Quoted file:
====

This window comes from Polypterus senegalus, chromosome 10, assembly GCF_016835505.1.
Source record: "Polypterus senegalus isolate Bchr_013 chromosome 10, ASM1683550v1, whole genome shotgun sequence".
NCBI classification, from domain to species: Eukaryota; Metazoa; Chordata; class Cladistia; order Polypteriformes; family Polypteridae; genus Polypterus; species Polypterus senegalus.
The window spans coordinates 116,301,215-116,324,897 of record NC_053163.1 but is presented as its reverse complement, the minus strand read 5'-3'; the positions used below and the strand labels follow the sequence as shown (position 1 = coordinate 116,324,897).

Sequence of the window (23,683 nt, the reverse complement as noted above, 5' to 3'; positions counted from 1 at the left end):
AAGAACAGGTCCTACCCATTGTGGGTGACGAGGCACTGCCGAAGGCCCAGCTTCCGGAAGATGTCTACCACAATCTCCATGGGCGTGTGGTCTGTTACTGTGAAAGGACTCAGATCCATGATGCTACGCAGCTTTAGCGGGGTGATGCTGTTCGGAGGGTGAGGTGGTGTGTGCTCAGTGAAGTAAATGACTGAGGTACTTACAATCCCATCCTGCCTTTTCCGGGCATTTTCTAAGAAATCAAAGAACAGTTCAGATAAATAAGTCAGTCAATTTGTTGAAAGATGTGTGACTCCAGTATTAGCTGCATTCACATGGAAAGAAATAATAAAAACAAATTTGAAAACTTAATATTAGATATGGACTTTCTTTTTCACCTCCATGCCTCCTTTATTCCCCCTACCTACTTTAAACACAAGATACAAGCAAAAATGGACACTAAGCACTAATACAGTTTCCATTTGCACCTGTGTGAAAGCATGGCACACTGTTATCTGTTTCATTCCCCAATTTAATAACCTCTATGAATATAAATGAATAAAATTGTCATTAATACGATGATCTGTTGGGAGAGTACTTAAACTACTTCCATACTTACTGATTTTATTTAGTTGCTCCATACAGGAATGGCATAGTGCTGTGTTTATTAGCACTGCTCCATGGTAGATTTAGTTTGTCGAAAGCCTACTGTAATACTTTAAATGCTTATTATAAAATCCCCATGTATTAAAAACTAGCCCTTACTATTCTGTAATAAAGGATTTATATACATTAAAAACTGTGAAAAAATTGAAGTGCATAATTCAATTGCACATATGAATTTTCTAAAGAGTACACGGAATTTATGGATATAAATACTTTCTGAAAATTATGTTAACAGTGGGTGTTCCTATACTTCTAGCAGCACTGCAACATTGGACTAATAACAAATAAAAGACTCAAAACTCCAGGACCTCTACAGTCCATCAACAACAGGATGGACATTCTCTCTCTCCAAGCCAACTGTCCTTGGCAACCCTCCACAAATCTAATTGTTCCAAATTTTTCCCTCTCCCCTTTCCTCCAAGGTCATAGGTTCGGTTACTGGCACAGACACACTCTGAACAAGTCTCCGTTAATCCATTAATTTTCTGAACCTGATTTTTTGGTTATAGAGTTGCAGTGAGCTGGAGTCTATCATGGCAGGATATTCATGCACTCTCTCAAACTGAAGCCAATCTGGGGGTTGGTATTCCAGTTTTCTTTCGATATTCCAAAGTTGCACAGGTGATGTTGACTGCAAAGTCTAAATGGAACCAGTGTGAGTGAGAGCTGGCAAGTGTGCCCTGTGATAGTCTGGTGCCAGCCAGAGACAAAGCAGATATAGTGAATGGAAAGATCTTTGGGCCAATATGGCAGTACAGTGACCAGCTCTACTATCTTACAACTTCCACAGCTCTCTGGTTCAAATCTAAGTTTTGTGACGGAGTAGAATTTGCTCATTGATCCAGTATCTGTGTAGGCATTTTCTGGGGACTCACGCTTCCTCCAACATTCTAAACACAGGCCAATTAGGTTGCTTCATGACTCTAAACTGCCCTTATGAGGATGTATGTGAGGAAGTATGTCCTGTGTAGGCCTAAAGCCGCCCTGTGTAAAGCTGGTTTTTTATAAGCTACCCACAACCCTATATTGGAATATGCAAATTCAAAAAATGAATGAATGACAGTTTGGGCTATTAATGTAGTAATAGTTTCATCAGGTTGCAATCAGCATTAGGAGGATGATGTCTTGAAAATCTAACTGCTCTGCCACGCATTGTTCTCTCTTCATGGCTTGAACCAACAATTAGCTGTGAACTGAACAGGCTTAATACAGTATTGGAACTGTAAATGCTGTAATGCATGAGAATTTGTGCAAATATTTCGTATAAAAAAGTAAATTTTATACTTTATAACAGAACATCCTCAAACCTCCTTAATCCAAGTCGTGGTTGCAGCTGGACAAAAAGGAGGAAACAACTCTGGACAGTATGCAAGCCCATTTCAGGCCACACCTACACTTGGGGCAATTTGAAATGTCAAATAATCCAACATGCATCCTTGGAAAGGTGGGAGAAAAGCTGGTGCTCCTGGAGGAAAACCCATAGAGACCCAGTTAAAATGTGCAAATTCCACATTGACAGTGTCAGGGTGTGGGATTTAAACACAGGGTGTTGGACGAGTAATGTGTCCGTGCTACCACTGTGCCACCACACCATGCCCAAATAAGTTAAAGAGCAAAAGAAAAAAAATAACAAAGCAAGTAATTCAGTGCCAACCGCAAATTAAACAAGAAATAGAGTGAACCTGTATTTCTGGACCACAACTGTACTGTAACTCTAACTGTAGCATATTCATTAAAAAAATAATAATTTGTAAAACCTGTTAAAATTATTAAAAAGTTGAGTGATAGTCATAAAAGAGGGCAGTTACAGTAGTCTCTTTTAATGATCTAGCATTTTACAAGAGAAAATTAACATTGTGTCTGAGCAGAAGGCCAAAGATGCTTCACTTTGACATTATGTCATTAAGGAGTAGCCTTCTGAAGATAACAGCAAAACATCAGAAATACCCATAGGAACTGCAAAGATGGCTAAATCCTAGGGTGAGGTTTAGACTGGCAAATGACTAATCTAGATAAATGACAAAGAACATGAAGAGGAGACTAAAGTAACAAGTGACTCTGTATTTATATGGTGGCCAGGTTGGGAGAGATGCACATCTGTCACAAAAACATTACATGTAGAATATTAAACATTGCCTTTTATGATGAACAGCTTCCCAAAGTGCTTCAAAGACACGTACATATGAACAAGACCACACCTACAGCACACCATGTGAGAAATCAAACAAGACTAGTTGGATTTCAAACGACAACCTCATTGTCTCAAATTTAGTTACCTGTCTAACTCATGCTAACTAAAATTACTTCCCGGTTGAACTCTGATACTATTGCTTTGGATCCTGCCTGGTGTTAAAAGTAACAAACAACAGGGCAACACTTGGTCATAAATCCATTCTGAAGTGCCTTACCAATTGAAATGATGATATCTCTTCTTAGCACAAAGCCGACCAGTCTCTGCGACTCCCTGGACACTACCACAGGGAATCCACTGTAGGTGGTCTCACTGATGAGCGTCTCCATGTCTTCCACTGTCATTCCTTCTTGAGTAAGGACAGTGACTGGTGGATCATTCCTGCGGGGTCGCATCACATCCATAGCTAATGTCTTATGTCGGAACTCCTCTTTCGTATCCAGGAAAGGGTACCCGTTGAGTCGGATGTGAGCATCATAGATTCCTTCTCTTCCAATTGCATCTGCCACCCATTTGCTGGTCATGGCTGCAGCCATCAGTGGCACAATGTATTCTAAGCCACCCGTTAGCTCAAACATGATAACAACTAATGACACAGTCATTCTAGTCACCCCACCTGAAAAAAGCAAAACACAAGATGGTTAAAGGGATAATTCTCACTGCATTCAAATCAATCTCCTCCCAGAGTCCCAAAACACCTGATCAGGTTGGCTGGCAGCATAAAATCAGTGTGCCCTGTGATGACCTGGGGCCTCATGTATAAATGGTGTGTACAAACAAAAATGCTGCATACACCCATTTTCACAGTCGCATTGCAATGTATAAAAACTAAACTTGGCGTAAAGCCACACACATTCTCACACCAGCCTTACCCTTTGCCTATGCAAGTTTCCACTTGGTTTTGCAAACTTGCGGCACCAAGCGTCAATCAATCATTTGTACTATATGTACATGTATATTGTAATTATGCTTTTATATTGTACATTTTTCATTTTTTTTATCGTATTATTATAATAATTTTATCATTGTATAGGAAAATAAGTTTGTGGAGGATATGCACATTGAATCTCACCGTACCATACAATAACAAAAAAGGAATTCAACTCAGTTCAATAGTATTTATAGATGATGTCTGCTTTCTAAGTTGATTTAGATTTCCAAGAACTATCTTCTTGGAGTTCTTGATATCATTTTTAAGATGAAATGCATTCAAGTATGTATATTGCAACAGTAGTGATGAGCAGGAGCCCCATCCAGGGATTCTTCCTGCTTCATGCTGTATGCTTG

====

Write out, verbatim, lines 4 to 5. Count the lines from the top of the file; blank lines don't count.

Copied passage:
The window spans coordinates 116,301,215-116,324,897 of record NC_053163.1 but is presented as its reverse complement, the minus strand read 5'-3'; the positions used below and the strand labels follow the sequence as shown (position 1 = coordinate 116,324,897).

Sequence of the window (23,683 nt, the reverse complement as noted above, 5' to 3'; positions counted from 1 at the left end):